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Wells Fargo CEO whines Sen. Warren uses math ‘inappropriately’ after she blasts him for ‘screwing’ workers

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Massachusetts Sen. Elizabeth Warren (D) on Tuesday railed against Wells Fargo CEO Timothy Sloan — and the banking chief accused her of scaring people with mathematics.

Using figures from the bank’s own financial plan, Warren said at a Senate Banking Committee hearing that Wells Fargo planned to cut expenses by firing tens of thousands of employees.

“If you stick to your current plan, it is clear Wells Fargo employees making $30,000 or $40,000 a year are going to get screwed, just as they got screwed in the fake account scandals before,” she said. “It was executives who demanded new accounts be created at all costs, but it was 5,300 frontline employees who paid for that with their jobs.”

The senator said Wells Fargo was trying to save its reputation by blaming their problems on low-level employees.

“The only way we are ever going to stop these scandals is to hold executives personally accountable,” Warren added. “To fire the people who are responsible and when the break the law to march some of them out in handcuffs. Until we do that, these scandals are going to continue and working people are going to continue to take the brunt of it.”

But Sloan said he disagreed with almost everything Warren had said.

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“I think it is inappropriate to take various statements out of context and multiply numbers and then apply them to people, because then what you’re saying — you’re scaring people and that is inappropriate,” he remarked.

Sloan insisted that he was dedicated to protecting his employees. “We care about our team members,” he said.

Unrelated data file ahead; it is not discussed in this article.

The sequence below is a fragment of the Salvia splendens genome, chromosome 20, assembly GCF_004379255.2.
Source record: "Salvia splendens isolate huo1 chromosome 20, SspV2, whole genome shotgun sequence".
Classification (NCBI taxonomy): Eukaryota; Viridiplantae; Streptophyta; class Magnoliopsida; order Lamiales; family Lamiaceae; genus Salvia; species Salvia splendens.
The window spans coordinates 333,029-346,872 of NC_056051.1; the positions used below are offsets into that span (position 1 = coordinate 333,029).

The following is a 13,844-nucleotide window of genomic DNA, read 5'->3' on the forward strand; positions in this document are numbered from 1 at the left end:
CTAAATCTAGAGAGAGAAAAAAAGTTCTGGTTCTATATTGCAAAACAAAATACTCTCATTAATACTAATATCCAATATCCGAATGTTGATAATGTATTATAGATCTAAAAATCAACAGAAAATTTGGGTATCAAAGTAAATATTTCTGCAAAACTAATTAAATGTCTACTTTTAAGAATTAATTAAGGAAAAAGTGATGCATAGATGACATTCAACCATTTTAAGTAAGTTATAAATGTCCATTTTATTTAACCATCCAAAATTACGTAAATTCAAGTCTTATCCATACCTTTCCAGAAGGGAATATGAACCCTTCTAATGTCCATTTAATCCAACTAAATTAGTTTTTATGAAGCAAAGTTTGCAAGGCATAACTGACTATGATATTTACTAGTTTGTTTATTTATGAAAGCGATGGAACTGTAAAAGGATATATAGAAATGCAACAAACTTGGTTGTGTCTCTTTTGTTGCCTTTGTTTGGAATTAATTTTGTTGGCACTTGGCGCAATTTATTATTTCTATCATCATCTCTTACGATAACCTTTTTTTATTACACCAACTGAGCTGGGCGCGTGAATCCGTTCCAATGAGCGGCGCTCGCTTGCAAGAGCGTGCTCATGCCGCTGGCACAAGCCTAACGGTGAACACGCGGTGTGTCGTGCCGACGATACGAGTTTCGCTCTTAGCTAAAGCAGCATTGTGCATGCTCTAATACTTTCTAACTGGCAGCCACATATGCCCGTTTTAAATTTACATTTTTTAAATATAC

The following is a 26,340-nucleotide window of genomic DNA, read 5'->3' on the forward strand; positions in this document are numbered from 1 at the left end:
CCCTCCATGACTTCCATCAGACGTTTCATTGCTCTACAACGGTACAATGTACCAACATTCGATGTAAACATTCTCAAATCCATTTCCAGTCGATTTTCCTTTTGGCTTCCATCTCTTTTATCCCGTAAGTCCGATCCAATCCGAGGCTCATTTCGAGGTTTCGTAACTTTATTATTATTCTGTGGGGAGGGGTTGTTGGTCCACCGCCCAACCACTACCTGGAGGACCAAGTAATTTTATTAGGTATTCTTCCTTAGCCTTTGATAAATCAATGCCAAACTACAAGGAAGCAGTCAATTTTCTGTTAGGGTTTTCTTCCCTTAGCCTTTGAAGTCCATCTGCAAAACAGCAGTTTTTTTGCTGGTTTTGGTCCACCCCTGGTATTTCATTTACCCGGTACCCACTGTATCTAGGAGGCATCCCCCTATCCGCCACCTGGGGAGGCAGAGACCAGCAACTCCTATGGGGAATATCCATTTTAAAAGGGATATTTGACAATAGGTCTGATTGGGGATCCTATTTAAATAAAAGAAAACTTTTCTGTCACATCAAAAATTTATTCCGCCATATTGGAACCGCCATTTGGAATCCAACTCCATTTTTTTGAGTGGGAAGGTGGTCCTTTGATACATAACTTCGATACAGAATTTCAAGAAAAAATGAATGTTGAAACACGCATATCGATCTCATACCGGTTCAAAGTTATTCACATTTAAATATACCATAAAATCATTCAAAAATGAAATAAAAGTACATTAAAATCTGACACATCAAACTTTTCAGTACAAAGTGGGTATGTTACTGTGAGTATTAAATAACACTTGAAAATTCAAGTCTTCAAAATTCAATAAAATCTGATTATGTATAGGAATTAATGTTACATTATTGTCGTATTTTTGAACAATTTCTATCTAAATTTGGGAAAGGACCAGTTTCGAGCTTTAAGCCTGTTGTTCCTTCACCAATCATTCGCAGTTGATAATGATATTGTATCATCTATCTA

Earlier in the hearing, Warren said Sloan should be fired over a banking scandal where millions of fraudulent accounts were created without customers’ knowledge.

“At best you were incompetent, at worst you were complicit,” Warren remarked. “Either way, you should be fired.”

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Honduran forces fire on students, 5 hurt: officials

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Honduran military police opened fire on protesting students at a university on Monday, wounding at least five, campus and hospital officials said.

Hundreds of students at the National Autonomous University of Honduras were demanding the resignation of the country's president, Juan Orlando Hernandez, after demonstrations against him intensified last week when three people were killed in protests.

"About 40 military police entered the university campus without authorization," Armando Sarmiento, director of institutional development at the Tegucigalpa-based university, told AFP.

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Health care price transparency: Fool’s gold, or real money in your pocket?

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The news is full of stories about monumental surprise hospital bills, sky-high drug prices and patients going bankrupt. The government’s approach to addressing this, via an executive order that President Trump signed June 24, 2019, is to make hospitals post their list prices online so that patients supposedly can comparison shop. But this is fool’s gold – information that doesn’t address the real question about why these prices are so high in the first place.

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2020 Election

Running while brown: How Texas’ Julián Castro is navigating white presidential politics

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By the time his plane touched down in California at the end of a whirlwind week, Julián Castro had set an early political benchmark in the crowded presidential race.

It was early April, and the former mayor and housing secretary had just released a sweeping immigration policy platform, garnering national headlines and widespread praise from immigration reform advocates who went as far as calling his proposals “exactly what we need in this moment.”

Castro was still struggling to break from the pack, but he was the first in the field with a detailed plan to tackle the one issue that could come to define the 2020 presidential campaign. Yet when he sat down for an interview on comedian Bill Maher’s television show, the host instead catalogued Castro’s proposal in terms that the white men also running for president would surely never face.

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